Smarter = Faster: Why DevOps Is A Modern Necessity
At their core, all businesses exist to serve the needs of a designated customer base. As a business becomes more suitable relative to the desires of the market, that enterprise grows, becomes more profitable and continues to improve its services or products.
This cycle is, in essence, the idea behind DevOps. Any scaling operation will, inevitably, encounter periods of adaptation in response to emerging conditions, internal modifications, various economic stimuli and a host of other factors.
In a properly regulated market, it’s the customer who ultimately guides the evolution of a company’s product (or service). As such, the speed at which an improved iteration can be posed, developed and manifested makes a colossal difference — especially when the product or service is digital.
Better Capabilities: the past year demonstrated, there’s a certain degree of unpredictability in the future business landscape. This raw potential, both good and bad, warrants the usage of improved operational processes. As such, DevOps involves a shared responsibility between development and operational teams.
The results of a survey presented by Puppet and DORA indicate that, when utilizing DevOps infrastructure, company change failure rates are lowered by 3x, recovery times are improved by 24x and deployment frequency is increased by 200x. In other words, many crucial processes occur faster.
The Process: While the semantics may differ, the DevOps methodology follows an endless circle of roughly four steps:
1. Plan: Teams clearly define ideas, improvements, features and other modifications.
2. Develop: This includes coding (e.g., writing, testing, reviewing and integration) aspects.
3. Delivery: After a concept has been created, that iteration must be reliably deployed along with the core product.
4. Monitor: After the release of the modified product, feedback regarding that deployment is gathered and organized for the next planning phase.
A Culture Of Progress: In a market where two entities offer similar products, the one with the faster speed has a huge advantage. As we work in retail, the consequences of small differences add up quickly.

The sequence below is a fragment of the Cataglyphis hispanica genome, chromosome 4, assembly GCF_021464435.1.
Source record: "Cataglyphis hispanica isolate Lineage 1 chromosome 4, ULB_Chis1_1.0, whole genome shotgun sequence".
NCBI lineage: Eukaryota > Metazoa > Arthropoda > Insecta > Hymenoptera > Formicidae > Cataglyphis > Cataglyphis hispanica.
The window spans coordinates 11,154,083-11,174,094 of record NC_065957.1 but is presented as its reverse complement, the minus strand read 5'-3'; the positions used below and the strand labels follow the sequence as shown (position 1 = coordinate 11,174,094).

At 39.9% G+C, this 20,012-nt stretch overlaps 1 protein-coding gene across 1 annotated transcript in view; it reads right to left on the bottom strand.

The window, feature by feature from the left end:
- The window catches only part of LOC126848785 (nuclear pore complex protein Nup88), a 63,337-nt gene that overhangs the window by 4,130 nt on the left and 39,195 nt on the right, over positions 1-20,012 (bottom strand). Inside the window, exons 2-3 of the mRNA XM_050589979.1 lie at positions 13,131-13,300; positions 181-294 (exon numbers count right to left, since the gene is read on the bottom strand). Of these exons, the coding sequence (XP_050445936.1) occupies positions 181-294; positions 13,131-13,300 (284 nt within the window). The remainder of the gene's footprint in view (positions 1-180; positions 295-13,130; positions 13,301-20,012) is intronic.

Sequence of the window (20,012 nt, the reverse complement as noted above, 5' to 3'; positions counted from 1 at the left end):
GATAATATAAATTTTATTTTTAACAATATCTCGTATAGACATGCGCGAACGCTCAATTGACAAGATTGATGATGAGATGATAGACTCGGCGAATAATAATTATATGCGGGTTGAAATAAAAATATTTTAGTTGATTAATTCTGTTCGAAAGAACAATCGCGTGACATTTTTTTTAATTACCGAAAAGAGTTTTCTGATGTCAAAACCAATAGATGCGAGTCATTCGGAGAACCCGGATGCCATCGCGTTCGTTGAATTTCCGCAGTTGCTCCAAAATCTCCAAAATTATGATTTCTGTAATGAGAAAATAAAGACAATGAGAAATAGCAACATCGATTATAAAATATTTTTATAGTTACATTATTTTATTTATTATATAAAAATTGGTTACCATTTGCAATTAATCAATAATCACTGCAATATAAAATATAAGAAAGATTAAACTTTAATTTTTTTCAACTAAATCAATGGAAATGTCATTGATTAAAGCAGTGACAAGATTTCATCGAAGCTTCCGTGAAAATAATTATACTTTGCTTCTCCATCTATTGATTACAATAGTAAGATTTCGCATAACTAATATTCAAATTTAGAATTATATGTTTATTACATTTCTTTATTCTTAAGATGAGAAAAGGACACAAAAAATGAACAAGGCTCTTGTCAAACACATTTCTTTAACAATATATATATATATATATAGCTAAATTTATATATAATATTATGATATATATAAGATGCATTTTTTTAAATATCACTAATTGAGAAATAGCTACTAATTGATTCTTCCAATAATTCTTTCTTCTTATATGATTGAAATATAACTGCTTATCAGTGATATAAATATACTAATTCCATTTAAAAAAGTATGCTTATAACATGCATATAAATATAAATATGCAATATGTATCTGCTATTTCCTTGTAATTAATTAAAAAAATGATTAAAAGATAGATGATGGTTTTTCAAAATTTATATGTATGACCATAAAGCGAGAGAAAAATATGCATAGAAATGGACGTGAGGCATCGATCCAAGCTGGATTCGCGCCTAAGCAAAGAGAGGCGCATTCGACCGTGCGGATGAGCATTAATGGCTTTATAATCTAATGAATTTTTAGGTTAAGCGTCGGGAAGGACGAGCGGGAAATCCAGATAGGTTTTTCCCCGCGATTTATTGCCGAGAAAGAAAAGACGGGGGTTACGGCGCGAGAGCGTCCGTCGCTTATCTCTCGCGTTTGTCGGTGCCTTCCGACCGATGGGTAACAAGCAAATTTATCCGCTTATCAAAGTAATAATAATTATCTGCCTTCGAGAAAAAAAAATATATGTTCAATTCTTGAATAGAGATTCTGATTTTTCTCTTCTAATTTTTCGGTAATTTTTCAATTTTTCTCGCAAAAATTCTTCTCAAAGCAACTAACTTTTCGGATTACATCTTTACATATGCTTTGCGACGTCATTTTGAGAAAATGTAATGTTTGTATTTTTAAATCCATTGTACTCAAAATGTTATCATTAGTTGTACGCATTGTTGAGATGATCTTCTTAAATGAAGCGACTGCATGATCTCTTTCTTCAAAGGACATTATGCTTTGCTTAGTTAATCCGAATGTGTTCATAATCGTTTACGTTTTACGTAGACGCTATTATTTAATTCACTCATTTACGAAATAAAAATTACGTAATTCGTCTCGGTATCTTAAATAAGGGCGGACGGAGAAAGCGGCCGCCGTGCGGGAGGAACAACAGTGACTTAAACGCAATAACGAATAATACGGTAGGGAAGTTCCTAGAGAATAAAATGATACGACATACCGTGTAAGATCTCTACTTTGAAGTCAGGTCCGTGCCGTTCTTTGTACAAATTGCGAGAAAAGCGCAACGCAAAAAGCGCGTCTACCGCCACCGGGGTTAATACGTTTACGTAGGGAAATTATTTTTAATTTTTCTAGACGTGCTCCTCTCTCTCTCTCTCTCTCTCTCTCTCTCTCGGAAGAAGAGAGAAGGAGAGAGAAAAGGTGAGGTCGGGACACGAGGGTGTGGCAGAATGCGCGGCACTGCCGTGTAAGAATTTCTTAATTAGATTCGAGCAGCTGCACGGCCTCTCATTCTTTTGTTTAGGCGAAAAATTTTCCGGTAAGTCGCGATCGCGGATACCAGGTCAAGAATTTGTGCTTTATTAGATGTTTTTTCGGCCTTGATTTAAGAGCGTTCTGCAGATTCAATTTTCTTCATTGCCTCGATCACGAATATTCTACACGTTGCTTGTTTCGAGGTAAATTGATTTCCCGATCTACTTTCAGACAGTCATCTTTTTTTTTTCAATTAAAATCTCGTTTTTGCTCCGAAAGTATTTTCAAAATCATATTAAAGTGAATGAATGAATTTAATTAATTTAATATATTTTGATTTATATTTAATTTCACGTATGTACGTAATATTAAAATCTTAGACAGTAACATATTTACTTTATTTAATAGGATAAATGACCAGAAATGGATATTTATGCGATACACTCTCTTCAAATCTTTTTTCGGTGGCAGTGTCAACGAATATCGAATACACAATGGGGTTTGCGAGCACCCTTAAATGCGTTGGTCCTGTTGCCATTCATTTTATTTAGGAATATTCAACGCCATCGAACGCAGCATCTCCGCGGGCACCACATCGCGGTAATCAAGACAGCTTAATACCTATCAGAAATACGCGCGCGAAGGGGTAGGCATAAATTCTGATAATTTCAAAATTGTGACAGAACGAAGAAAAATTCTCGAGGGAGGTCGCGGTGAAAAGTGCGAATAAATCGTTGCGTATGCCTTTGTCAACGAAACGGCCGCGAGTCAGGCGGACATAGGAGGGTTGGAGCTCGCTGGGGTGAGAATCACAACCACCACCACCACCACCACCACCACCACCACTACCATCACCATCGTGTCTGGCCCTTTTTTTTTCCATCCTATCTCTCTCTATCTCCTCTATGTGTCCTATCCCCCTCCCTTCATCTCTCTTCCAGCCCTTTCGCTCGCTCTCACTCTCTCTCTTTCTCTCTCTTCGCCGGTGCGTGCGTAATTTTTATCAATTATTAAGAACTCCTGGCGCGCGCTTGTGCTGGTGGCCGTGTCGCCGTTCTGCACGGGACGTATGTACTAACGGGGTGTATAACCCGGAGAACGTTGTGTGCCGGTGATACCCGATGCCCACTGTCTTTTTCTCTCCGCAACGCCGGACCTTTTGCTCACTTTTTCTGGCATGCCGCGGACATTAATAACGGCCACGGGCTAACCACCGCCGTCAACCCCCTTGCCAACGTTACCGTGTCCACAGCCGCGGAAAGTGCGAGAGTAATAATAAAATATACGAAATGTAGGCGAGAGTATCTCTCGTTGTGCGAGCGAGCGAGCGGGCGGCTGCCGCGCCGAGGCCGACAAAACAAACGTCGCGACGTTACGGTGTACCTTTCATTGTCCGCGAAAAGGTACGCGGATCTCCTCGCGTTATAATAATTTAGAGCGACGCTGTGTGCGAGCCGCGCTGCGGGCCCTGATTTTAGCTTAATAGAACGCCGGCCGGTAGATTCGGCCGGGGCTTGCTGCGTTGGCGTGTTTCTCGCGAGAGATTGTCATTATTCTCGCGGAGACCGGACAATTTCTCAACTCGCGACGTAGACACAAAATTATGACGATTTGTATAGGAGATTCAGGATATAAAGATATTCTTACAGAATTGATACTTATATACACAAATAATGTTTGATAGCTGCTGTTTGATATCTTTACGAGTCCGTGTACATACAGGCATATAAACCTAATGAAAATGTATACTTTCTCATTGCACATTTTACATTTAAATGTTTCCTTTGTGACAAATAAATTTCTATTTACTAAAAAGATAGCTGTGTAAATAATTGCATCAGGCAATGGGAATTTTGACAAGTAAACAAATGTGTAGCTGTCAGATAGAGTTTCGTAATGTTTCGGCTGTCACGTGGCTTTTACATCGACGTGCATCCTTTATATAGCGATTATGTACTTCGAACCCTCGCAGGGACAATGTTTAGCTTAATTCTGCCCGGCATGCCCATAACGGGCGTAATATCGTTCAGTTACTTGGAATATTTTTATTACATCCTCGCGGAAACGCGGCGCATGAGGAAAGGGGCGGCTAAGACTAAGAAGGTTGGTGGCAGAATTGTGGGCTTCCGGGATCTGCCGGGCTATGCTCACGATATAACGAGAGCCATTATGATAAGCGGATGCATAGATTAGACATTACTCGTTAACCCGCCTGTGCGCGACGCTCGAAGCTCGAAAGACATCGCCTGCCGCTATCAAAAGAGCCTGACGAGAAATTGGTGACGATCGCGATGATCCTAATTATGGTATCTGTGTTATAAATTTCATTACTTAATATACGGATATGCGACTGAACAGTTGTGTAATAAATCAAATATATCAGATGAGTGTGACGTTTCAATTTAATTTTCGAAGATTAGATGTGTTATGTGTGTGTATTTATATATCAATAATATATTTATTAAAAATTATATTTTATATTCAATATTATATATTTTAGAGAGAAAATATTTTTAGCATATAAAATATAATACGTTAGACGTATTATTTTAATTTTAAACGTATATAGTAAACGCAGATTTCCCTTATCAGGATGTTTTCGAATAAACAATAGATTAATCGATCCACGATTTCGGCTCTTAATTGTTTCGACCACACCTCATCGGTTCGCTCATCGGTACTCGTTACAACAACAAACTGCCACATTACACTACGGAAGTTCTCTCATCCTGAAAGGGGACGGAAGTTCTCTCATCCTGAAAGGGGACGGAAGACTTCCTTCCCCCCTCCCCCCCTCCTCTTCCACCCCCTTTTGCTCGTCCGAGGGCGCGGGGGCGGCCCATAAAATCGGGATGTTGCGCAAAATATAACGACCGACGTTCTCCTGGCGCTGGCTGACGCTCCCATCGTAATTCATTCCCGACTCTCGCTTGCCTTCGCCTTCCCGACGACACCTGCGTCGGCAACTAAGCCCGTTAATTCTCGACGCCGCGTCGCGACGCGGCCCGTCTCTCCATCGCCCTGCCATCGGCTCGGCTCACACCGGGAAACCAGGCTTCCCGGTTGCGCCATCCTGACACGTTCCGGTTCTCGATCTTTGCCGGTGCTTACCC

Software development is an incredibly competitive space. There’s a continual need for infrastructure capable of adapting to increasingly higher loads. This translates to the necessity of implementing automation capable of withstanding scale — a process that warrants volumes of time and resources.
Fortunately, a particular ideology comes with the idea of DevOps. It’s the mindset that fast interactions with customer bases, research and development teams and other stakeholders result in more frequent product deployments. Those expedited releases are themselves subjected to critique, fueling additional improvements.
Improved Collaboration: When teams fail to work in concert, failures in communication and flow can result in reductions in business agility. Because various teams can become distanced from each other, DevOps uses processes that integrate departments within the software development sphere.
The implementation of DevOps also helps prevent feelings of workplace alienation. This is because team members will have both an increased personal investment and additional social interaction, particularly during periods of expansion in which the growing weight of each new hire can gradually strain collaboration between departments.
A Final Argument: The fundamental purpose driving DevOps is the desire to enact improvements quickly. The faster that feedback can be gathered (from customers, internally or elsewhere), the shorter the waiting time before an improved product can be tested, released and measured.
Along the way, teams improve their own understandings of the entire product lifecycle (and beyond). This culture of improvement, although beneficial within the DevOps spectrum, is also profoundly useful in application to other business areas.
This article originally appeared on forbes.com, to read the full article, click here.
Nastel Technologies is the global leader in Integration Infrastructure Management (i2M). It helps companies achieve flawless delivery of digital services powered by integration infrastructure by delivering tools for Middleware Management, Monitoring, Tracking, and Analytics to detect anomalies, accelerate decisions, and enable customers to constantly innovate, to answer business-centric questions, and provide actionable guidance for decision-makers. It is particularly focused on IBM MQ, Apache Kafka, Solace, TIBCO EMS, ACE/IIB and also supports RabbitMQ, ActiveMQ, Blockchain, IOT, DataPower, MFT, IBM Cloud Pak for Integration and many more.
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